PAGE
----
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COML 2041 : World Literature in Question
Semester offered: Spring 2019 Instructor:
This course will explore the question: What is world literature?  Is it all the literature ever written everywhere in the world?  All the world's greatest books? All the books a person needs to read to become a true citizen or denizen of the world?   But then, what is a world?  How does the labor of the imagination construct a world or the world? How can we relate the world of literature to other worlds such as that of history and historical experience?  Readings will range widely across time and world space and will include attention to contemporary theories of world literature.
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COML 2050 : Introduction to Poetry
Semester offered: Fall 2018 Instructor:
Could a meter have a meaning?  Could there be a reason for a rhyme?  And what is lost and gained in translation?  We'll think about these and other questions in this introduction to poetry.  We'll see how poems are put together and we'll learn how to figure them out.  Poets may include Herbert, Hardy, Hopkins, Housman, Dickinson, Frost, W. C. Williams, Gw. Brooks, Heine, Pushkin, Lermontov, Akhmatova.  All reading is in English; we'll make use of non-English originals when possible.
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RUSSA 2203 : Intermediate Composition and Conversation
Semester offered: Fall 2018 Instructor:
Guided conversation, translation, reading, pronunciation, and grammar review, emphasizing the development of accurate and idiomatic expression in the language. Course materials include video clips from an original Russian feature film and work with Russian web sites, in addition to the textbook. Detailed description at russian.cornell.edu.
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RUSSA 2204 : Intermediate Composition and Conversation
Semester offered: Spring 2019 Instructor:
Guided conversation, translation, reading, pronunciation, and grammar review, emphasizing the development of accurate and idiomatic expression in the language. Course materials include video clips from an original Russian feature film and work with Russian web sites, in addition to the textbook. Detailed description at russian.cornell.edu.
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COML 2235 : New Visions in African Cinema
Crosslisted as: ASRC 2235, ENGL 2935 Semester offered: Fall 2018 Instructor:
This undergraduate course introduces the formal and topical innovations that African cinema has experienced since its inception in the 1960s. Sections will explore, among others, Nollywood, sci-fi, and ideological cinema. Films include: Abderrahmane Sissako's Bamako, Mohamed Camara's Dakan, Djibril Diop Mambéty's Touki-Bouki, Cheikh Oumar Sissoko's Finzan, Anne-Laure Folly's Women with Open Eyes, Ousmane Sembène's Camp de Thiaroye, Jean-Pierre Bekolo's Quartier Mozart.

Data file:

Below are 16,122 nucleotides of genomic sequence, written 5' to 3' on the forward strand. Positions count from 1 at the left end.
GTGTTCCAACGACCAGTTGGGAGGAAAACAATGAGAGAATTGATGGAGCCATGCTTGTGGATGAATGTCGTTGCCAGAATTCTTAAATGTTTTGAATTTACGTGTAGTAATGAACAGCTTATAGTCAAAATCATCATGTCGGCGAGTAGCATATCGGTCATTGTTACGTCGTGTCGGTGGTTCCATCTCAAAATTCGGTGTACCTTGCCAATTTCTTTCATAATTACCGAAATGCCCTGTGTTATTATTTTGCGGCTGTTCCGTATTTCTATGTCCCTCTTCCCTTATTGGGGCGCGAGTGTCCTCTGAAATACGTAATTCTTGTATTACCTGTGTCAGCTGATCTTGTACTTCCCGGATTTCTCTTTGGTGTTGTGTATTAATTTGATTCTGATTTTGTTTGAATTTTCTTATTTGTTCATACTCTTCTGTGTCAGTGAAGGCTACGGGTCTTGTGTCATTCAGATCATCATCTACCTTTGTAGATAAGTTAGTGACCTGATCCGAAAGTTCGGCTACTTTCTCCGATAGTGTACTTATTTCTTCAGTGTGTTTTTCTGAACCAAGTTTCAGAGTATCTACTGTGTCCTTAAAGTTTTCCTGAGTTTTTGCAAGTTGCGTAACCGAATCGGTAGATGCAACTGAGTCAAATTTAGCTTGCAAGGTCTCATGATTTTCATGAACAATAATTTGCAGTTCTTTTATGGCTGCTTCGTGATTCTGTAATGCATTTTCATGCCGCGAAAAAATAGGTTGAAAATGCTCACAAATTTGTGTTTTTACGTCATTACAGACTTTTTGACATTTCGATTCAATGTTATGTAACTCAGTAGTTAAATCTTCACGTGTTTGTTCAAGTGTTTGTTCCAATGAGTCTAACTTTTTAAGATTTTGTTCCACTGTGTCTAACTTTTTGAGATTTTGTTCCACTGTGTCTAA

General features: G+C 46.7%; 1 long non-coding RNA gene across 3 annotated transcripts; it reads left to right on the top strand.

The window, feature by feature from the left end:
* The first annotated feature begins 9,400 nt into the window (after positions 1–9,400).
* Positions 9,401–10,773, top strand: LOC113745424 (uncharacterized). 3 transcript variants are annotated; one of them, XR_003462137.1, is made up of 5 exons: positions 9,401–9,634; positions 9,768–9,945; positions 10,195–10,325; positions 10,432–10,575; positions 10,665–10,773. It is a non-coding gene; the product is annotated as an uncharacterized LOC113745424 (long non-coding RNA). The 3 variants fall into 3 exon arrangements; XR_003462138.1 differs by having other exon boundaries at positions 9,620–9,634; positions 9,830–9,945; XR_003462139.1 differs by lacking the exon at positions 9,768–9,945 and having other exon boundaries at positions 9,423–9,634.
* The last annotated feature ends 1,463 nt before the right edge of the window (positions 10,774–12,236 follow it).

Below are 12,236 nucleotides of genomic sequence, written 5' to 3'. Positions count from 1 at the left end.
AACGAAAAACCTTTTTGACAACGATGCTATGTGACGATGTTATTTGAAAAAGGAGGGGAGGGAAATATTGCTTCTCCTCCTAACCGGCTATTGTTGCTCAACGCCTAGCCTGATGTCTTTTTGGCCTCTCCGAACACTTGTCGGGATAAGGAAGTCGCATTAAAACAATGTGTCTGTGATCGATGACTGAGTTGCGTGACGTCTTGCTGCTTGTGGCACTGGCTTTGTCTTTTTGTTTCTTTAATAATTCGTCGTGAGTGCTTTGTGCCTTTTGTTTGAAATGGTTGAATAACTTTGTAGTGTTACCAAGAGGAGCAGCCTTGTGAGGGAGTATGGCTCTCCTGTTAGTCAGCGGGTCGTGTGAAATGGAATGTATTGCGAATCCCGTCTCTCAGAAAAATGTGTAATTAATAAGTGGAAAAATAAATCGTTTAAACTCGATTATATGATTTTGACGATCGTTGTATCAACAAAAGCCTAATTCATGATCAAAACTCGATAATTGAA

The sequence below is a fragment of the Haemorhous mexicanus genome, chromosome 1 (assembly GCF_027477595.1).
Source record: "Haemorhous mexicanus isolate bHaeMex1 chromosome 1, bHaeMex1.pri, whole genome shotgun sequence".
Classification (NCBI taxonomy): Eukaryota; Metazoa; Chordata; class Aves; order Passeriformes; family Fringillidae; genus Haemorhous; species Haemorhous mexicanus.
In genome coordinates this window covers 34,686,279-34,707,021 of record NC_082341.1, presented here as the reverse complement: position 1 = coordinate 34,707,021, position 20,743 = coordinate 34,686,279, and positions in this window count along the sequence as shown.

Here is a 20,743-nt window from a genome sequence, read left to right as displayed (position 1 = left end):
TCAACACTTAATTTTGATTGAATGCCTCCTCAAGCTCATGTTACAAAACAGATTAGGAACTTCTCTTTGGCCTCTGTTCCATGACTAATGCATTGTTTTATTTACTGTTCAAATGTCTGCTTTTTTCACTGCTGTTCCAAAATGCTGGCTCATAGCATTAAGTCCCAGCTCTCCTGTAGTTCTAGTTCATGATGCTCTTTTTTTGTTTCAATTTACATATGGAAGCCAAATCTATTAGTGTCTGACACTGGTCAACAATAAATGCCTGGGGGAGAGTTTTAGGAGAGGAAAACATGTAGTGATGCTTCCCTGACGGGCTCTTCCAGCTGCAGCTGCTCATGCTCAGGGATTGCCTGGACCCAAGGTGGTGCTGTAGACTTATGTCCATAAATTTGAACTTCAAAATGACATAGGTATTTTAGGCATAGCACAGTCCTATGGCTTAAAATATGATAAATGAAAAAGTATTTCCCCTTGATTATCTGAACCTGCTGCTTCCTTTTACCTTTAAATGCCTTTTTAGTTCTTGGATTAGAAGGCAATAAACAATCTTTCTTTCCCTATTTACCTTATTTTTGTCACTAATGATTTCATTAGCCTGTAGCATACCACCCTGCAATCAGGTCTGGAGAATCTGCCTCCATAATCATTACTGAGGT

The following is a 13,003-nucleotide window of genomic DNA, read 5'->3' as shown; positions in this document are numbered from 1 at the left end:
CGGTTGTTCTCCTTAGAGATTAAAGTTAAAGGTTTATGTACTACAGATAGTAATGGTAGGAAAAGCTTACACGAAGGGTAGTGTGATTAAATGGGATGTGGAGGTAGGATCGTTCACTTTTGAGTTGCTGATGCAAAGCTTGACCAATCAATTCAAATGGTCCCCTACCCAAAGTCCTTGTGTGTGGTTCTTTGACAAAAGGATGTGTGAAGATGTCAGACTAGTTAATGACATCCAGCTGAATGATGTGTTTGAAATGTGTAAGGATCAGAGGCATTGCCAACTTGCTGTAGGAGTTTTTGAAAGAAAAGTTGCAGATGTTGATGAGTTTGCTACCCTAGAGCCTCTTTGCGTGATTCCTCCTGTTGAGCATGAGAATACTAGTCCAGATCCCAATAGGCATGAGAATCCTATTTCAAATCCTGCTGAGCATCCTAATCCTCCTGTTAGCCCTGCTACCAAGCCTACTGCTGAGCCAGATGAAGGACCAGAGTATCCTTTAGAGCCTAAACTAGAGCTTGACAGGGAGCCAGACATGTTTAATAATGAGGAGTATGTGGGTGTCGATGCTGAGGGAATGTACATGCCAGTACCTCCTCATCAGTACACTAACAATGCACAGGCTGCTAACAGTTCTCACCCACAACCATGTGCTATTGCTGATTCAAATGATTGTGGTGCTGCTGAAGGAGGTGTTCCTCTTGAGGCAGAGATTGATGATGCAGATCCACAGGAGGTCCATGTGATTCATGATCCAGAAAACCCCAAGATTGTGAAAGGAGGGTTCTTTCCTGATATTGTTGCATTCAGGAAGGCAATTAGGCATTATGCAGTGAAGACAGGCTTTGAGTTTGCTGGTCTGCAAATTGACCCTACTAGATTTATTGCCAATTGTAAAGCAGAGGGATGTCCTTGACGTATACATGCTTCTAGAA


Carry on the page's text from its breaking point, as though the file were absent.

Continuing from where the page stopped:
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COML 2241 : Games of Thrones: Multi-Media Fantasies
Semester offered: Spring 2019 Instructor:
In this course we will use the Game of Thrones series as a way of familiarizing ourselves with different tools of cultural analysis and approaches in literary theory (such as narratology, psychoanalysis, media studies, queer theory, disability studies, animal studies etc.). A strong emphasis will be placed on the different media "avatars" of the series: novels, TV series, graphic novels, spin-offs, fan fiction, blogs, fan art, etc.
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COML 2290 : Introduction to Lesbian, Gay, Bisexual, and Transgender Studies
Crosslisted as: FGSS 2290, LGBT 2290 Semester offered: Spring 2019 Instructor:
This course offers an introduction to the questions, topics, approaches, and theories that characterize the field of Lesbian, Gay, Bisexual, and Transgender (LGBT) Studies. Using an interdisciplinary approach (literature, history, anthropology, media, law, and science), we will explore categories such as sexual norms, human rights, power, feminism, queerness, gender/sex, censorship/ moral panic, and identity in Euro-American as well as in postcolonial and global terms. Through a variety of films, primary and secondary sources, you will formulate questions and provide answers to the relationship of these categories with organizing structures, including race, ethnicity, religion, family, marriage, reproduction, the economy, and the state. While we investigate how sexual identities in African, South American, and Asian contexts converge with or challenge Euro-American discourses, we will look at the tools LGBT studies offers for understanding power and culture.
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COML 2293 : Middle Eastern Cinema
Crosslisted as: JWST 2793, NES 2793, PMA 2493, VISST 2193 Semester offered: Spring 2019 Instructor:
Film industries in the Middle East, as in much of the rest of the world, emerged out of efforts at the national level. In the Arab world and Israel, the film industries reflect upon struggles of self-determination. The Iranian film industry underwent significant changes following the Islamic Revolution of 1979. By viewing a range of films from the Arab world, including North Africa and the Eastern Mediterranean, as well as from Turkey, Israel, and Iran, we will consider the significance of these national rubrics and how they have shaped the work of filmmakers throughout the Middle East.   Films also reach beyond the boundaries of the nation, and so, we will consider how these films transcend national borders. On the one hand we will consider limit factors, like censorship, and the role of language and dialect on film viewership and distribution. And, on the other hand, we will consider the influence of external forces, such as the influence of foreign film markets in Europe and North America on filmmakers in the Middle East, as well as the effects of foreign financing—both from Europe and the Gulf States.  All films will be screened with English subtitles.